In order to assist the server to get the right result, the client

generates random values aj∈Rfor all jsuch that |aj| ≥

|˜

tj

0˜zi+ ˜rj0˜wi+ ˜rj0˜zi|, and sends ˜

tj

0˜zi+ ˜rj0˜wi+ ˜rj0˜zi−aj

to the server for all i, j. Using the new input, the server will

compute the following using (15):

p−less−masked =

T

Y

j=1

M

X

i=1

e[˜

tj]0[ ˜wi]

e˜

tj

0˜zi+ ˜rj

0˜wi+ ˜rj

0˜zi−aj

,

=

T

Y

j=1

M

X

i=1

e˜

tj

0˜wie˜

tj

0˜zi+ ˜rj

0˜wi+ ˜rj

0˜zi

e˜

tj

0˜zi+ ˜rj

0˜wi+ ˜rj

0˜zi−aj

,

=

T

Y

j=1

M

X

i=1

eaje˜

tj

0˜wi,(16)

=

T

Y

j=1

eaj

M

X

i=1

e˜

tj

0˜wi,(17)

=ePT

j=1 aj

T

Y

j=1

M

X

i=1

e˜

tj

0˜wi.(18)

Since eajis common for all iin (16), it can be taken outside

the summation as shown in (17). Again according to the rule

of product operation, QT

j=1 eaj=ePT

j=1 ajcan be made the

common factor as shown in (18).

Let’s compare the less-masked result in (18) and the true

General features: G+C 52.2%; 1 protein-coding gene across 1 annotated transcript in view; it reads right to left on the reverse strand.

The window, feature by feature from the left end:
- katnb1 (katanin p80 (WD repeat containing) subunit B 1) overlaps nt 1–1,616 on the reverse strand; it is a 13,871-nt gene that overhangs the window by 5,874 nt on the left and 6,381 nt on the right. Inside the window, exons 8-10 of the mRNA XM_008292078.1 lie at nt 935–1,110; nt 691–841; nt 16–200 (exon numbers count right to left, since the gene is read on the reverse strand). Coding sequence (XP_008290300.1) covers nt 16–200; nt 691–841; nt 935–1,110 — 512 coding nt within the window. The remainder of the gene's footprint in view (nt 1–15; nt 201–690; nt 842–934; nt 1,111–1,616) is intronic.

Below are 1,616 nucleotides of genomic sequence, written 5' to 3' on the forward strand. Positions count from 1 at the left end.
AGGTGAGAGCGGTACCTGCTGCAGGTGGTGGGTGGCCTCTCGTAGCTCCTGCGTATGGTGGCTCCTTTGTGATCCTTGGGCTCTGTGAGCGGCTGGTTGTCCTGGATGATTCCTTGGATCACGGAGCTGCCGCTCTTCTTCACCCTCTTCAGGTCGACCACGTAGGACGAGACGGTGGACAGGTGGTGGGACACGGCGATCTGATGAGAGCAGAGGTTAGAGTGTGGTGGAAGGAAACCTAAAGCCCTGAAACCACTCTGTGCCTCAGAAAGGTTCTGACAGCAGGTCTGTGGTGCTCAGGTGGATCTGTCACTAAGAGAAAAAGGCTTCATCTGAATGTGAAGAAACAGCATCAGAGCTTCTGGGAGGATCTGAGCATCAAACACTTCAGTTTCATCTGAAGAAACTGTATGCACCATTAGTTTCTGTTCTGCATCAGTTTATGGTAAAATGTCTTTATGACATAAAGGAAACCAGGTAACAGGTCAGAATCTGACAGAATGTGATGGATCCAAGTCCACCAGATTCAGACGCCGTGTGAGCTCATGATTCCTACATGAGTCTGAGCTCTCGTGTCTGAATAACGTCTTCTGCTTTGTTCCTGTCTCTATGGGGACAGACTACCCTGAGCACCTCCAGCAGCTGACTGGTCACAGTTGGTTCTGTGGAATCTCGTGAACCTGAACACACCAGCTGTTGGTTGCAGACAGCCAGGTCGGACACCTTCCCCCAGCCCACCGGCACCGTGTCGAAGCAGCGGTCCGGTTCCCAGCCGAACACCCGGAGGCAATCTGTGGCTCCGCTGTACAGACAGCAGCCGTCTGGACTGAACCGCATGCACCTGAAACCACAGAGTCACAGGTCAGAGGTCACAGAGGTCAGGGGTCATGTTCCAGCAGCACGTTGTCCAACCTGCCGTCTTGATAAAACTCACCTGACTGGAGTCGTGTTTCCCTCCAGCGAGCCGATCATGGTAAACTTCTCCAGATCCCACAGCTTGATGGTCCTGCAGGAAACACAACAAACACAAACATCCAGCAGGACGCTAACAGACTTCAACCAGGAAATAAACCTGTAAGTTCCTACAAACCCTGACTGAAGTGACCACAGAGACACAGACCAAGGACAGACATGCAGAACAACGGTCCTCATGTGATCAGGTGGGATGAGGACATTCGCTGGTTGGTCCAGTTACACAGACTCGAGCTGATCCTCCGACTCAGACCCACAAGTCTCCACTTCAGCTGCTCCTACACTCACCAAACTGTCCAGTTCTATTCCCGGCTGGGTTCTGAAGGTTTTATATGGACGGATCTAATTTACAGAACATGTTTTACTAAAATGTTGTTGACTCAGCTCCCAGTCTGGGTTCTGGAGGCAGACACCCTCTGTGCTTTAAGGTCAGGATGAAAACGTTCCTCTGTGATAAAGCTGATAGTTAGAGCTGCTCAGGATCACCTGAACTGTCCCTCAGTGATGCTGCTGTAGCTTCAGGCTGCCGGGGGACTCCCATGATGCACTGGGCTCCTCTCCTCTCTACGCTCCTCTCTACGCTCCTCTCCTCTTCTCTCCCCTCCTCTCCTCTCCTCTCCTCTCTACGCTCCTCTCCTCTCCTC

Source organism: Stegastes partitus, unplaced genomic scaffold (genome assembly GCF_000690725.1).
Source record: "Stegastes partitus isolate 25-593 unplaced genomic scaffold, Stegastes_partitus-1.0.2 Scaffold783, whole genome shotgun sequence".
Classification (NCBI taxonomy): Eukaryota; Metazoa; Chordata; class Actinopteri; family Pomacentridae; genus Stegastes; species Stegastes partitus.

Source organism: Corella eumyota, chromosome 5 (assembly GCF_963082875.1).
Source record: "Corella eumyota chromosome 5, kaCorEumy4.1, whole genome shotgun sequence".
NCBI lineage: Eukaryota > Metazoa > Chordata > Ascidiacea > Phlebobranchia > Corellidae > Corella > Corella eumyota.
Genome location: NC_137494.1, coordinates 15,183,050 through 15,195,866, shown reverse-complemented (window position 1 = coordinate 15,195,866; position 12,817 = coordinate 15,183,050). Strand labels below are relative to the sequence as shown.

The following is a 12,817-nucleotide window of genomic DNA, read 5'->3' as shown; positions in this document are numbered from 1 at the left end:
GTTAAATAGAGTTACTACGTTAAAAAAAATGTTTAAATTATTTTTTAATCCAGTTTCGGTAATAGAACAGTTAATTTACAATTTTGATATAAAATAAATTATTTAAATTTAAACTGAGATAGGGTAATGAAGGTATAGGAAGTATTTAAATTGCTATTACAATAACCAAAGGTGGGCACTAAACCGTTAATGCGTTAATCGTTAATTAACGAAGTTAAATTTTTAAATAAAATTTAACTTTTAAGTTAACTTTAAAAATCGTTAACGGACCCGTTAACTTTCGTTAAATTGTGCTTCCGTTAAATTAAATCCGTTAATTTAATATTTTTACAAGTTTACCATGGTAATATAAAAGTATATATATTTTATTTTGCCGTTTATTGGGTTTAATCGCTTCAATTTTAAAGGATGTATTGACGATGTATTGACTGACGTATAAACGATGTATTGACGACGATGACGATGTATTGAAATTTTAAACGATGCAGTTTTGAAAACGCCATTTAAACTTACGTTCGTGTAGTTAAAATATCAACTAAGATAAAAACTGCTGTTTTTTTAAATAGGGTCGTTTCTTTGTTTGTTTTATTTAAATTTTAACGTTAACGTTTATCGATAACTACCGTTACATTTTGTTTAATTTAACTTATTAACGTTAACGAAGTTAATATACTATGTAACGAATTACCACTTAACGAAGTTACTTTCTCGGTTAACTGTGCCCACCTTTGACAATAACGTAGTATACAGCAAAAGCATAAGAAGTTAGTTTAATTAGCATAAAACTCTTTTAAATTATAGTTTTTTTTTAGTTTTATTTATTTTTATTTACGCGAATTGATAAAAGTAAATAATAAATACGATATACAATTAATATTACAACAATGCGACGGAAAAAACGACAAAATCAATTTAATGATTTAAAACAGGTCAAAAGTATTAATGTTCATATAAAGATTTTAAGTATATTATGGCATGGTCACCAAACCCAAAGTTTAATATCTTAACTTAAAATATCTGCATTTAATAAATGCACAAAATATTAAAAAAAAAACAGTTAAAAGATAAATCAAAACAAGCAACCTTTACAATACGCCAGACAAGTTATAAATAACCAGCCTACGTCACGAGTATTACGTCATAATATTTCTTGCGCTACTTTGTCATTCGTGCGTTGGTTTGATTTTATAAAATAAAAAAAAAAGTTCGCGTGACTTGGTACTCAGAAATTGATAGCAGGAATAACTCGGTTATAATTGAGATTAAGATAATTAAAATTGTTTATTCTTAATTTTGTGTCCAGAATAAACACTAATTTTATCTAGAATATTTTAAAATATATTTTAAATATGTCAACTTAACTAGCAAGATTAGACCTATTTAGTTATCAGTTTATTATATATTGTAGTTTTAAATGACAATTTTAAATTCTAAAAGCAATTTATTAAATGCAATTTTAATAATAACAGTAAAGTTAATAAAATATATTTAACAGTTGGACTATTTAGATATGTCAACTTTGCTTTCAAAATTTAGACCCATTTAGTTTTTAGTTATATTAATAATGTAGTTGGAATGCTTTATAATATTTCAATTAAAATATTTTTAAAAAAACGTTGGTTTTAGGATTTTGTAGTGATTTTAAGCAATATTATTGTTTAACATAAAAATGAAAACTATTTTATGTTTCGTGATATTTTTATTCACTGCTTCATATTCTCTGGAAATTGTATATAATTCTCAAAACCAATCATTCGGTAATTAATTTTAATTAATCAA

result in (10). In (18), the true result (i.e., QT

j=1 PM

i=1 e˜

tj

0˜wi)

is multiplied by ePT

j=1 aj. Again the server needs the user’s

input to unmask ePT

j=1 ajfrom (18) in order to arrive at the

true result. Hence the user sends PT

j=1 ajto the server and

the server gets the true results as follows:

p(~

t1,~

t2,...,~

tT|λ) = p−less−masked

ePT

j=1 aj

,

=ePT

j=1 ajQT

j=1 PM

i=1 e˜

tj

0˜wi

ePT

j=1 aj

,

=

T

Y

j=1

M

X

i=1

e˜

tj

0˜wi.(19)

C. Novel Privacy Approach for UBM

The previous subsections demonstrated how to compute

(4) when the speaker model parameters and speech features

for authentication are randomised. Since the UBM model

parameters are known to server in plain domain (i.e., only the

speech features for authentication are randomised) we cannot

use the above approach to compute (5).

Let us assume that the server obtains modiﬁed speaker

model vector similar to (9) for the UBM speaker model

parameters. Hence let us denote the vectorised UBM speaker

model parameter as ˜

wU

ifor all i= 1, . . . , M . Similar to (15),

now the server compute the following using [˜

tj],∀jand ˜

wU

i

for all i= 1, . . . , M as follows:

pU

masked =

T

Y

j=1

M

X

i=1

e[˜

tj]0˜

wU

i=

T

Y

j=1

M

X

i=1

e(˜

tj+ ˜rj)0(˜

wU

i),

=

T

Y

j=1

M

X

i=1

e(˜

tj

0˜

wU

i)e( ˜rj

0˜

wU

i).(20)

In (20), every e˜

tj

0˜

wU

iis multiplied by a noise e˜rj

0˜

wU

ifor

all i, j. It is clear that these noise values are introduced due

to the randomization and thus they must be removed at the

server side in order to get the true results. Yet, the server does

not know the random vectors ˜rj, hence he cannot remove the